Are you a regular or robust user of Google tools? Have you used your Google account to sign into third party apps? Do you often take quizzes sent by friends on Facebook? Or, as with Google, have you used your Facebook account to log in to third party apps or websites?
Last, are you alarmed by the recent news about the social media companies in privacy breaches? Apart from rigorous password hygiene and mandatory two factor authentication or simply jettisoning these companies entirely, you can take another step to greater security by periodically policing the apps/modules/websites that you’ve allowed to access your Google and Facebook accounts.
Below, we show you how to review, check, calibrate, and remove connected apps from your Google account and Facebook accounts.
Google Connected Apps
Assume that from time to time, you use your Google account to sign into third party apps. Even if you can’t recall doing this, a lot of times you won’t even realize you are giving an app access to your Google account.
Here is Google’s guidance:
Remove Third Party Access
Now, let us explore how to monitor and remove these Google connected apps. Sign in with your Google Account using a web browser.
At the top right of the screen, you’ll see your profile photo. Click on it, and then click on My Account.
This My Account page includes several modules such as security, privacy, and preferences; it is well worth reviewing, especially the Security Checkup wizard.
For purpose of this article, look down along the left under Sign-in & Security and select Apps with account access.
On the Apps with account access page, click on Manage Apps to get a full list of connected apps.
Notice how Google groups the connected apps, displaying first the 3rd party apps that have access to your account. Below these 3rd party apps, you’ll see a list of apps that are trusted by Google that have access.
Now check these lists for apps that are unfamiliar or that you no longer use. Click on one of the apps. Here you will see details, including when the app was authorized and what level of access it has. To remove it, click on Remove Access.
Google then displays a pop up explaining that you are removing the apps access to your account and to use this app or service again, you will need to grant access. Click OK, and Google removes the apps access and removes it from the list.
Continue to remove access for all apps you do not actively use. And remember that if you need to use a third party or Google app again that you’ve removed, you simply have to authorize it again.
Facebook Connected Apps
Many website logins ask new users to sign in using Facebook. Also, if you have used the many popular shared game and quiz apps on Facebook, these apps also access your personal information. Facebook is prominent in the news now because of how this data is being misused. In response, Facebook may soon be simplifying the privacy settings. But for now, here is the current, not so easy, way to check and remove these Facebook connected apps.
Once logged into Facebook, pull down the toggle/arrow at the right top of the Facebook screen. This will expose your Facebook account and other features. Near the bottom of this list, choose Settings.
On Facebook General Account Settings page, scroll down and select Apps and Websites in the left-hand menu.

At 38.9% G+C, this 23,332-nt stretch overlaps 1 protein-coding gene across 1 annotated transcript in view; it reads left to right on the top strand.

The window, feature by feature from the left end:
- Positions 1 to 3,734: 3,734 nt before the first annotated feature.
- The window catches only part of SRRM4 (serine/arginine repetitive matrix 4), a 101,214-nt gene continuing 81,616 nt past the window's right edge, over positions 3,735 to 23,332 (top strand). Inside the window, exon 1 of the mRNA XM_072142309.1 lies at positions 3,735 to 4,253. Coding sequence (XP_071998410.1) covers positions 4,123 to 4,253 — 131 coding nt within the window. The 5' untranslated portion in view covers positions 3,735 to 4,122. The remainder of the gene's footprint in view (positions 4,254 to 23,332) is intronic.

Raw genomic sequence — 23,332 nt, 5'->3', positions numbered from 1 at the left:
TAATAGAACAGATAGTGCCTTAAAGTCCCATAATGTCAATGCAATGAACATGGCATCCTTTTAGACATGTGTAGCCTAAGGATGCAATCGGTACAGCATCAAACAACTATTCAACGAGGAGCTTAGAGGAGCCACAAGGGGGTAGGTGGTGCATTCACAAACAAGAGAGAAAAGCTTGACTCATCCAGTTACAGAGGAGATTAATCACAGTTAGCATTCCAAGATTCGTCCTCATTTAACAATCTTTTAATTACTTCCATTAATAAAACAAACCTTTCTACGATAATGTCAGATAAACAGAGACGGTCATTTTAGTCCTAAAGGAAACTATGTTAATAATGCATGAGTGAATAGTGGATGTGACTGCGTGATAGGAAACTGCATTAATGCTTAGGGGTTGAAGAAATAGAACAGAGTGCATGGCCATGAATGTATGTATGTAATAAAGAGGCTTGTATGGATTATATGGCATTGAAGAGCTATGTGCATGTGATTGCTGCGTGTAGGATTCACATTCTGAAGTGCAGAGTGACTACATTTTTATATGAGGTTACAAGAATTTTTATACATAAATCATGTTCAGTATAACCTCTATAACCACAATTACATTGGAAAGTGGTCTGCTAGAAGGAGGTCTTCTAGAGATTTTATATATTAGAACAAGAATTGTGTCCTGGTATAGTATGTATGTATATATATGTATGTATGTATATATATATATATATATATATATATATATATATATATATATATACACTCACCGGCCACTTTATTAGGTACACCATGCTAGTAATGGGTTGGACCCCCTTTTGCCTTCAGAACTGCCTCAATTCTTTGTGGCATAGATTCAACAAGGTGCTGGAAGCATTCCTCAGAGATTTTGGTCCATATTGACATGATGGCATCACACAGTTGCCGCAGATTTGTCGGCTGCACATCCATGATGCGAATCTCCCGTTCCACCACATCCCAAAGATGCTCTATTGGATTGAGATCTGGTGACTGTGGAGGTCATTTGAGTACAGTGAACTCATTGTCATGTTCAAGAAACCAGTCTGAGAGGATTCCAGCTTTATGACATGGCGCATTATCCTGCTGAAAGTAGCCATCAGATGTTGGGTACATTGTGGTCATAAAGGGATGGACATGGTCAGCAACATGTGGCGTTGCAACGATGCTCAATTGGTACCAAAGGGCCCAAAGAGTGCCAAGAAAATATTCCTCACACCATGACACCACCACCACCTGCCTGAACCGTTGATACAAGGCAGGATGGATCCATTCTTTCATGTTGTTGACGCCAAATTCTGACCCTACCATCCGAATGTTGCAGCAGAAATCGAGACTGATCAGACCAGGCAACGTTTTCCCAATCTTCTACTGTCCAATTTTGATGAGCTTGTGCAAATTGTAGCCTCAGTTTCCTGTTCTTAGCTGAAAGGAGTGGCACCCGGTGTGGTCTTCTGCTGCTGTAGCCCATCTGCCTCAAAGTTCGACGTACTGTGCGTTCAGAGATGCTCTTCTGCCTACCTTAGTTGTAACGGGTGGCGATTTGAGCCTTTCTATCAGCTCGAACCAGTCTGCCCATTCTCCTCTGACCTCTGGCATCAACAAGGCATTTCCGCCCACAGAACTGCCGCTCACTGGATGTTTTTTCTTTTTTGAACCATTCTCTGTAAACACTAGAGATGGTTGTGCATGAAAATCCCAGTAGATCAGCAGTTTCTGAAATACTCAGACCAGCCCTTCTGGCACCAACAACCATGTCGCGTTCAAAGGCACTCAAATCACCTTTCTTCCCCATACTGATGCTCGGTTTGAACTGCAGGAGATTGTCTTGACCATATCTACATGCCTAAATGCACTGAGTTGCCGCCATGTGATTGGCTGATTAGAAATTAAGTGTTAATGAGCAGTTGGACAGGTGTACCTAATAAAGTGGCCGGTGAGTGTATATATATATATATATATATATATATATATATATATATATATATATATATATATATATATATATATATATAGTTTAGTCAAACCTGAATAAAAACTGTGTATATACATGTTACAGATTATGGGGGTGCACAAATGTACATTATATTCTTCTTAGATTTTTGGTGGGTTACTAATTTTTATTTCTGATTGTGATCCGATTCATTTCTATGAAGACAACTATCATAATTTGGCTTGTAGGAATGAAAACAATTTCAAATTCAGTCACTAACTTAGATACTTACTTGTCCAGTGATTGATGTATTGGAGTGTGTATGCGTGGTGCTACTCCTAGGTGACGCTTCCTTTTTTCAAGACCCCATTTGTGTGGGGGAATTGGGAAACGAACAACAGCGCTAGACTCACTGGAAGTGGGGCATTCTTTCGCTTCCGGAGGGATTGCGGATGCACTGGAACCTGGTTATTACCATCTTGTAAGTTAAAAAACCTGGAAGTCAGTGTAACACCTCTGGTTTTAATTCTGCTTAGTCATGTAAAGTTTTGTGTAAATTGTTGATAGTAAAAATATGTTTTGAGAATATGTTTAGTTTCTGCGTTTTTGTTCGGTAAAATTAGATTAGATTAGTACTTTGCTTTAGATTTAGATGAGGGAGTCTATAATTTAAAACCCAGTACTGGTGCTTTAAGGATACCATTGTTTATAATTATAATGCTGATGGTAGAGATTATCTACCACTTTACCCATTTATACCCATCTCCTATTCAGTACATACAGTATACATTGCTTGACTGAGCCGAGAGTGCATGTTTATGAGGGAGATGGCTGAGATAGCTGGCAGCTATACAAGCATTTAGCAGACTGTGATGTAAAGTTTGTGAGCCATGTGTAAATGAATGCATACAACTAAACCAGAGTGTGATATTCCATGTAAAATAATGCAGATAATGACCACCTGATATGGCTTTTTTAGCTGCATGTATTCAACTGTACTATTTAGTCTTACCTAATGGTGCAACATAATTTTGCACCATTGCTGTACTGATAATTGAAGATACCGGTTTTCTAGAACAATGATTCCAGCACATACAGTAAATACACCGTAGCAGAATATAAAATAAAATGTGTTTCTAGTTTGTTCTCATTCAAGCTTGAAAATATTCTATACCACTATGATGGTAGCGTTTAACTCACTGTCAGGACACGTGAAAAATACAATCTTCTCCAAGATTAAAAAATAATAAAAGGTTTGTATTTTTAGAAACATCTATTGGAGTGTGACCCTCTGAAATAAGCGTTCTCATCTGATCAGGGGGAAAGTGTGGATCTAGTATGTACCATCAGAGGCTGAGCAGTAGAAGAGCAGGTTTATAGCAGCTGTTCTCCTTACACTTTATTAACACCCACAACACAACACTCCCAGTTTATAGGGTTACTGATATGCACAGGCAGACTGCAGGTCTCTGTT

The next page shows the Facebook applications that have been given account access, via the ways discussed above. These range from fun apps like Words with Friends to automating integrations like If This Then That (IFTTT), and productivity apps like Hootsuite.
You may easily remove the app entirely by checking the box to the right and selecting Remove as shown above.
If you select one or more apps and click remove, you’ll see another dialog box. Here, notice the additional checkbox option referring to previous activity. Consider whether to instruct Facebook to also delete prior posts made using the app. So, for example, if you use IFTTT to automatically post to Facebook any entries posted on Blogger, you may still want the previous posts to remain.
Several other important notes here. Once removed, the app or website will no longer have access to your information, yet they may still retain previously shared information. If the app or website has your email address, you may certainly “unsubscribe” to stop future emails, but it will be necessary to contact the app or website developers directly to ask what if any information of yours they continue to maintain.
Facebook makes it easy for users to contact app developers, by selecting “Report/Contact” in the bottom right when you click on the app. Thus, if you are concerned, you may want to first use this contact tool before removing the app.
Edit Facebook App Privacy Settings
Note too that Facebook allows users to specify the exposure that each connected app is allowed. So even after removing apps entirely, consider visiting and changing the privacy settings for each app that remains. Here’s how.
For one of the apps, click on View and edit.
First, check App visibility, meaning who on Facebook will be able to see that you use this app. For this visibility, you can pick from Public, Friends, Friends except acquaintances, Only Me or Custom.
Even more important, check the personal information provided to the app. For many apps, the public profile may be required, but other info such as your list of Facebook friends, birthday, hometown, and your email address can be deselected. Also, most of the time, there is no need for the app to access your pages or manage your business.
So trim the access for each app or remove them entirely. Upon removal, you will no longer see this app or website in your Facebook connected apps list.
Congrats on bringing some small level of privacy control to the continuing privacy battles we all face when using social media sites. Please let us know of any comments or questions. Enjoy!
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